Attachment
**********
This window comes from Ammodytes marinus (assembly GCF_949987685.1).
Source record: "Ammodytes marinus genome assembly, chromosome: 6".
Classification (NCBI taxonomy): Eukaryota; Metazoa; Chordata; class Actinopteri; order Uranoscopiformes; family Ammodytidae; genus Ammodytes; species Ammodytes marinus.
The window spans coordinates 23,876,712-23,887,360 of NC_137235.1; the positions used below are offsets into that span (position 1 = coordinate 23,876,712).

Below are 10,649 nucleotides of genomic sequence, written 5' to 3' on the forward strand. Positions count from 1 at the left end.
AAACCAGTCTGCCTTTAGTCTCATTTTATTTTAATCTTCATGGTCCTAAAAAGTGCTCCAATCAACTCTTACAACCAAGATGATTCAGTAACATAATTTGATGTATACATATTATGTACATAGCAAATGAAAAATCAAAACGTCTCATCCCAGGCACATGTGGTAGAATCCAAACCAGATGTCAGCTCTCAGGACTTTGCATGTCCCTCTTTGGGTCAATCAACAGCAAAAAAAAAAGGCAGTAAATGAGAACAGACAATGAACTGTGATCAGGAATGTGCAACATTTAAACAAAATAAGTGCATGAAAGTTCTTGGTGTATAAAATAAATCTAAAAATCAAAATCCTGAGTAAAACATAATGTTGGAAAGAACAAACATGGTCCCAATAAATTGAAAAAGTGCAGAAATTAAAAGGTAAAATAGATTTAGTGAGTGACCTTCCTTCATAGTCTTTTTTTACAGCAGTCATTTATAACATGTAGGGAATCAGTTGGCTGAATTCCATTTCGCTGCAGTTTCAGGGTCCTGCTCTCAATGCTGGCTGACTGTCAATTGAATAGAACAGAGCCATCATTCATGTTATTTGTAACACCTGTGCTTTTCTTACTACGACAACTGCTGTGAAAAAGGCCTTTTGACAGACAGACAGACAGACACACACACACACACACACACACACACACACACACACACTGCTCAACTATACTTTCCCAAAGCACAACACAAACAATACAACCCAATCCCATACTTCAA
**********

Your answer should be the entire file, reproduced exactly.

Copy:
This window comes from Ammodytes marinus (assembly GCF_949987685.1).
Source record: "Ammodytes marinus genome assembly, chromosome: 6".
Classification (NCBI taxonomy): Eukaryota; Metazoa; Chordata; class Actinopteri; order Uranoscopiformes; family Ammodytidae; genus Ammodytes; species Ammodytes marinus.
The window spans coordinates 23,876,712-23,887,360 of NC_137235.1; the positions used below are offsets into that span (position 1 = coordinate 23,876,712).

Below are 10,649 nucleotides of genomic sequence, written 5' to 3' on the forward strand. Positions count from 1 at the left end.
AAACCAGTCTGCCTTTAGTCTCATTTTATTTTAATCTTCATGGTCCTAAAAAGTGCTCCAATCAACTCTTACAACCAAGATGATTCAGTAACATAATTTGATGTATACATATTATGTACATAGCAAATGAAAAATCAAAACGTCTCATCCCAGGCACATGTGGTAGAATCCAAACCAGATGTCAGCTCTCAGGACTTTGCATGTCCCTCTTTGGGTCAATCAACAGCAAAAAAAAAAGGCAGTAAATGAGAACAGACAATGAACTGTGATCAGGAATGTGCAACATTTAAACAAAATAAGTGCATGAAAGTTCTTGGTGTATAAAATAAATCTAAAAATCAAAATCCTGAGTAAAACATAATGTTGGAAAGAACAAACATGGTCCCAATAAATTGAAAAAGTGCAGAAATTAAAAGGTAAAATAGATTTAGTGAGTGACCTTCCTTCATAGTCTTTTTTTACAGCAGTCATTTATAACATGTAGGGAATCAGTTGGCTGAATTCCATTTCGCTGCAGTTTCAGGGTCCTGCTCTCAATGCTGGCTGACTGTCAATTGAATAGAACAGAGCCATCATTCATGTTATTTGTAACACCTGTGCTTTTCTTACTACGACAACTGCTGTGAAAAAGGCCTTTTGACAGACAGACAGACAGACACACACACACACACACACACACACACACACACACACACTGCTCAACTATACTTTCCCAAAGCACAACACAAACAATACAACCCAATCCCATACTTCAA